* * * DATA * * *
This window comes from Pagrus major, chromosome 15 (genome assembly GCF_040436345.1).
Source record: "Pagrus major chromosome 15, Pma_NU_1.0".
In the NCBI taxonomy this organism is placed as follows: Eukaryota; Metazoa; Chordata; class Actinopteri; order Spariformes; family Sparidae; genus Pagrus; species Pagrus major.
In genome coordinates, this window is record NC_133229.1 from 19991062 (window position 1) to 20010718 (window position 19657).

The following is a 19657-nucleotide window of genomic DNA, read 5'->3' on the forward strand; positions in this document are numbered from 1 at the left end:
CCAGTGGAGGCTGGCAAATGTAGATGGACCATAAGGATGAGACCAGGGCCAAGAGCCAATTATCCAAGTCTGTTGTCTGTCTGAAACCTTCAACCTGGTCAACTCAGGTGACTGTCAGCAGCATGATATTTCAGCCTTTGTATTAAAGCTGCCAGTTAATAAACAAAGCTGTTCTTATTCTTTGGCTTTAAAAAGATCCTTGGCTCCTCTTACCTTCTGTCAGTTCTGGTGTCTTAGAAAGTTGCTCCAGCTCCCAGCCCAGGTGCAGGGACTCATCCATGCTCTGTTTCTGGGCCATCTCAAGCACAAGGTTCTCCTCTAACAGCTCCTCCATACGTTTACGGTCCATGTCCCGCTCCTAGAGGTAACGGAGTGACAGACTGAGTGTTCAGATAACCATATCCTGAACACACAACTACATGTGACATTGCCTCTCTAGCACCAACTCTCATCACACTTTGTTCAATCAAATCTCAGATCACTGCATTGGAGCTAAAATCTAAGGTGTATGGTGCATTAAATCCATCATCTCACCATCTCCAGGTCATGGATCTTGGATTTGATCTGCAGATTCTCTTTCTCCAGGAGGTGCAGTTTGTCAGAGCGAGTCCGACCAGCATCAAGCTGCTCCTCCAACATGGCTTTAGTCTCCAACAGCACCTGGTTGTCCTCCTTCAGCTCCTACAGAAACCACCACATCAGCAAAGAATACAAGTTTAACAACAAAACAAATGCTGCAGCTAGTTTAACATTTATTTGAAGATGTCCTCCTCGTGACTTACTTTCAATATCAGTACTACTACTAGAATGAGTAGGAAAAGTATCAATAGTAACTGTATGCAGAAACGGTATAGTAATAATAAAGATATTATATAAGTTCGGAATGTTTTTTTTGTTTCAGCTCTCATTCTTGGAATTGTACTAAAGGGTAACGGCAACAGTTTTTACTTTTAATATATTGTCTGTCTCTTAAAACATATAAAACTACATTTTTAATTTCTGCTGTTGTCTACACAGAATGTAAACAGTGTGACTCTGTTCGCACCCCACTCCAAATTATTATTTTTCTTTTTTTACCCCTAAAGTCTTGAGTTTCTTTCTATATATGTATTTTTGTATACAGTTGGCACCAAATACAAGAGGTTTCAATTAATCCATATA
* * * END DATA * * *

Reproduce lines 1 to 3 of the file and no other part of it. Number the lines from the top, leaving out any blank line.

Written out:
This window comes from Pagrus major, chromosome 15 (genome assembly GCF_040436345.1).
Source record: "Pagrus major chromosome 15, Pma_NU_1.0".
In the NCBI taxonomy this organism is placed as follows: Eukaryota; Metazoa; Chordata; class Actinopteri; order Spariformes; family Sparidae; genus Pagrus; species Pagrus major.